Supreme Court hints at banning YouTube

PTA cannot remove objectionable content but can only report it, says an official in court

​ Hasnaat Malik July 22, 2020
File photo


The Supreme Court hinted at banning YouTube in Pakistan on Wednesday while hearing the case of a man, Shaukat Ali, involved in a sectarian crime.

Justice Qazi Muhammad Amin and Justice Mushir Alam were on the bench hearing the case. The court objected to unregulated content on social media, particularly comments regarding the judiciary, the armed forces and the government.

We have no objection to freedom of expression, remarked Justice Amin. Our salaries are paid from the money of the people, they have the right to raise questions on our decisions and our performance, he said. But the Constitution also grants us the right to privacy, added Justice Amin.

Justice Amin remarked that family members of the judiciary come under scrutiny on YouTube. He referred to a decision announced yesterday which was discussed on the platform and asked whether the Pakistan Telecommunications Authority (PTA) and the Federal Investigation Agency (FIA) had taken notice of such happenings on the platform where judges are mocked and embarrassed.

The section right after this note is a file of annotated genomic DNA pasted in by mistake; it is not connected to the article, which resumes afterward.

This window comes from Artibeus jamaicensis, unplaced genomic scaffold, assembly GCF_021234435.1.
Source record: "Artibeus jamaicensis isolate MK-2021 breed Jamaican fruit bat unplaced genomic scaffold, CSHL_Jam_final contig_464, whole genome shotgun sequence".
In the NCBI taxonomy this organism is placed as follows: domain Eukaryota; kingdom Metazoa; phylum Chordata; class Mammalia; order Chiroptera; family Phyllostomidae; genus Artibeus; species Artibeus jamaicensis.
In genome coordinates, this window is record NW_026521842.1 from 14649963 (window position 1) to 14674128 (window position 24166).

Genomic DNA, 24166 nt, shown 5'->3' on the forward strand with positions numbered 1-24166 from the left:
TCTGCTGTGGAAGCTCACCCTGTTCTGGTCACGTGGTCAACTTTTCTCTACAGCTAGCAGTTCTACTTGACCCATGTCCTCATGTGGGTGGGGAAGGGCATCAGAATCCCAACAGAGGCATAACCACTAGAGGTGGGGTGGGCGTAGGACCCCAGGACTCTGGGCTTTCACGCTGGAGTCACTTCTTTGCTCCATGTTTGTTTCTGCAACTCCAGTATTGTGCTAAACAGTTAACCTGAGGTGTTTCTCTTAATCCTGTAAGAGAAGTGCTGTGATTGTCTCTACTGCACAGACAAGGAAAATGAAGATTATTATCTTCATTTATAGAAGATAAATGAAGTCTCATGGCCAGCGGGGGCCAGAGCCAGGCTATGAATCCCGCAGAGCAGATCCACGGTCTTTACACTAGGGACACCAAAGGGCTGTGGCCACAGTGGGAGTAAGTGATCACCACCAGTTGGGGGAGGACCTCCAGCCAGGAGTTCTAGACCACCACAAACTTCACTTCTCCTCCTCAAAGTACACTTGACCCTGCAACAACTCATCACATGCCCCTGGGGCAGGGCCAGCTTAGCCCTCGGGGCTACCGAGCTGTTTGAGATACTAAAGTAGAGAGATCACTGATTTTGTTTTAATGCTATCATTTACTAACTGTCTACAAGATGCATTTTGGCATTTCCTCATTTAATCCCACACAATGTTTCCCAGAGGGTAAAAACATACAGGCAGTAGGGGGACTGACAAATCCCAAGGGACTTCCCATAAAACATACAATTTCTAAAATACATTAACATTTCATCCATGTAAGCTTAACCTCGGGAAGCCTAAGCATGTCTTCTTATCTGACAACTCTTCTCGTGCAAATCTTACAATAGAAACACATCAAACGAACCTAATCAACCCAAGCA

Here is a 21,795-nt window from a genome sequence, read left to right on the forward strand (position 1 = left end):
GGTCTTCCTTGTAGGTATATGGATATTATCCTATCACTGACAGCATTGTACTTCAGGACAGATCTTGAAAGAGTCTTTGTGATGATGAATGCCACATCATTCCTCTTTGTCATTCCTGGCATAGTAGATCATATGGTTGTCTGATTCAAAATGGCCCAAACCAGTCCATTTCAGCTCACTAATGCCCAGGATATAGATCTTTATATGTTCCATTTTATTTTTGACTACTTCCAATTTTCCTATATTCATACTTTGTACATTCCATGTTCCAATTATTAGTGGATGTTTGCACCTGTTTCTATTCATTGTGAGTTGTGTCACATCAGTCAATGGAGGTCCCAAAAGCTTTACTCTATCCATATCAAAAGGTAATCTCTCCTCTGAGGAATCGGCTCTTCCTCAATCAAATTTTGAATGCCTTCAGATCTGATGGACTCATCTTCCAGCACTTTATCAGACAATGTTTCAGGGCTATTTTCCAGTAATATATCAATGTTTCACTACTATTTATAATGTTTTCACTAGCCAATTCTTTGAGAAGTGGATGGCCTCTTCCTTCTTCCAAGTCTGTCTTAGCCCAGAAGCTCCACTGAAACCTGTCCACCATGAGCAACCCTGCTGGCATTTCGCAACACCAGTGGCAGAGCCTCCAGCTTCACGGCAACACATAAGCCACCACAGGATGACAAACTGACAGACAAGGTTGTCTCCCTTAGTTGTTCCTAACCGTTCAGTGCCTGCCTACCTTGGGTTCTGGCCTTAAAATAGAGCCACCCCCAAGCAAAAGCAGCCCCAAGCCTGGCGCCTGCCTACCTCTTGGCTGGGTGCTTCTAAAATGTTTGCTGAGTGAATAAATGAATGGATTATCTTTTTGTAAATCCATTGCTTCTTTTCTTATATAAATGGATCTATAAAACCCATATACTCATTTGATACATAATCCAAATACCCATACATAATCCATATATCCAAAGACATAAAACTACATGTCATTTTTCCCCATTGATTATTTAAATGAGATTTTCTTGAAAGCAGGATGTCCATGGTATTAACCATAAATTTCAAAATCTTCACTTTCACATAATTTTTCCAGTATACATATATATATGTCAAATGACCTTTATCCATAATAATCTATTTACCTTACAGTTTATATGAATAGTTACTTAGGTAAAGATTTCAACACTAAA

A PTA official told the court that the PTA cannot remove objectionable content but can only report it.

YouTube is banned in many countries, said Justice Mushir Alam. He asked whether anyone would dare post content against the United States or the European Union on the platform.

Justice Amin asked how many people have been prosecuted for such crimes while Justice Alam noted that social media is regulated through local laws in many countries.

People are incited against the judiciary, the government and the armed forces, remarked Justice Amin.

The court issued notices to the attorney-general of Pakistan and the foreign ministry on the matter.

Pakistan's digital space has been frequently restricted and is monitored closely through laws such as the Prevention of Electronic Crimes Act 2016 as well by the federal agencies PTA and FIA.

The first half of the previous decade saw bans on different social media platforms and blocks on various websites, the three-year ban on YouTube being the most infamous for thumping the growth of digital content in the country.



rizwam | 3 years ago | Reply

Blaming social media not going to pay People vent their frustration with system on social media. It is wrong observation by sc that nobody dare spk agaist eu or usa.Even presidents are not speared on electronics and print media incl ss There are too many sacred cows in our beloved country. Let people vent their frustration less they come out with not so pleasing activities

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